Upper South

March, 2012
Regional Report

Try a More Natural Approach to Lawn Care

To get the best lawn for the least amount of time, effort, and money as well as the least harmful effect to the environment, consider these ideas. Fertilize in the spring and fall with an organic or organic-based fertilizer that does not contain phosphorus. To inhibit annual weed growth, consider using a natural pre-emergent herbicide based on corn gluten. Finally, set your mower height to 3 to 4 inches, as this will encourage healthier grass.

Achieve Success with Daffodil Bouquets

Nothing beats the cheerfulness of a bouquet of daffodils. Use them liberally throughout the house these weeks in spring when they're in bloom. Just don't plan on combining them with other spring-blooming flowers without pre-conditioning them, as the daffodil stems exude a substance that will cause other flowers to wilt prematurely. To pre-condition, place the daffodils in a container of water for at least six hours before you use them in combination arrangements. Do not re-cut them when arranging them. An alternative is to simply make bouquets with other flowers separately, then combine these with vases just of daffodils.

Start an Asparagus Bed

Asparagus may demand a high price at the grocery or farmers market, but it is not that difficult to grow your own. Asparagus is a long-lived crop thriving in both full sun or partial shade, so the initial work of preparing the soil well will yield long-term dividends. For the best production, choose crowns of one of the newer hybrid varieties that have improved vigor, yield, and disease resistance. Plan for 10 to 20 plants per person.

Consider a Diversity of Peas

Because peas start losing their sweetness soon after harvest, only home-grown peas can truly satisfy. Traditional garden peas, with the sweet, round morsels inside inedible pods are not the only possibility for a tasty spring crop. Be sure to also grow snow peas, with tender, flavorful pods and snap peas, which combine edible pods and peas. Plus, you can eat the tendrils and young growth of pea plants. Pea varieties also range in size from less than a foot tall to over 8 feet. For varieties that grow over 2 feet tall, some type of support system is needed.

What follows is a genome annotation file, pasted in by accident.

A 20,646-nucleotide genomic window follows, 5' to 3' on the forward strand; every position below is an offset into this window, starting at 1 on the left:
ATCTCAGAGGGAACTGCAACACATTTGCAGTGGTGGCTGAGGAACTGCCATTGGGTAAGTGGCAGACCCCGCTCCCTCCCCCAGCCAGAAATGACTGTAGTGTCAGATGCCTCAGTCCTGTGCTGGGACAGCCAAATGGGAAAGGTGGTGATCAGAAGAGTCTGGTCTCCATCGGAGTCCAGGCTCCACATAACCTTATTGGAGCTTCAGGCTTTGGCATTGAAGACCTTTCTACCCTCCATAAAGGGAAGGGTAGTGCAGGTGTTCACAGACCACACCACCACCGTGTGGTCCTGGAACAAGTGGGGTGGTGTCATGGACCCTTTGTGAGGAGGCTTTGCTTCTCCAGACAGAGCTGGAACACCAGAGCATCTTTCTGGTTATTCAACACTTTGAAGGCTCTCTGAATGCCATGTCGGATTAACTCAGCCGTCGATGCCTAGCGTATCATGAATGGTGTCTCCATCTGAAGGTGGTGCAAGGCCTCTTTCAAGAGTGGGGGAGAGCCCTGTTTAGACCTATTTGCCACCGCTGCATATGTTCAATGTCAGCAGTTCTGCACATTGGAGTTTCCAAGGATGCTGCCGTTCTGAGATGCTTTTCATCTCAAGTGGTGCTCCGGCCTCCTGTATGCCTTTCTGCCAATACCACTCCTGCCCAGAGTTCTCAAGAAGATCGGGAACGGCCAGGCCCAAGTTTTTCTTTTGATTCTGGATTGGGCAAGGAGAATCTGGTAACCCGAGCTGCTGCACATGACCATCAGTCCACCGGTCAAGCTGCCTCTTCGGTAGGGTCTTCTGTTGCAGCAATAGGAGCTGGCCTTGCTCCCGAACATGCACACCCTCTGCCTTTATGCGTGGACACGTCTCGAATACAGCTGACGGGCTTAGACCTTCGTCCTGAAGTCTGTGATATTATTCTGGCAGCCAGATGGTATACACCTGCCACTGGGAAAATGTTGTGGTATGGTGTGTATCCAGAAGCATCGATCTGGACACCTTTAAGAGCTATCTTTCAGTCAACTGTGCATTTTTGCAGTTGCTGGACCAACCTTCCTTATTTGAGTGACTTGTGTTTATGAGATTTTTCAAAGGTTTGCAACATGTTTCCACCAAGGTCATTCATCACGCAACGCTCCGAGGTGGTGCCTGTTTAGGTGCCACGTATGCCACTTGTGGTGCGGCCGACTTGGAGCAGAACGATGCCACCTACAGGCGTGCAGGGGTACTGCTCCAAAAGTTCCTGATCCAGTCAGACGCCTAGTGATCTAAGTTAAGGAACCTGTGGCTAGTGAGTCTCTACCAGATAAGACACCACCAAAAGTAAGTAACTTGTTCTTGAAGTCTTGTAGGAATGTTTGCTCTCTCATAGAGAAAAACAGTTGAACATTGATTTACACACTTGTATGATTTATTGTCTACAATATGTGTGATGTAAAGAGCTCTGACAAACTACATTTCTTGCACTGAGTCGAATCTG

Make Plans for Spring-Flowering Bulbs Next Year

Take time this spring to evaluate your spring-bulb planting. Consider where would you like to add more to your garden and what kinds. One problem in adding bulbs to your garden is that by the time fall rolls around, you might not be sure where the ones are that you already have as the foliage will be long gone by then. One way is to draw a map of your different garden areas and the bulbs in them. Another way is to take photos of the areas. A combination of the two will help ensure that you don't accidentally dig up already planted bulbs this fall.

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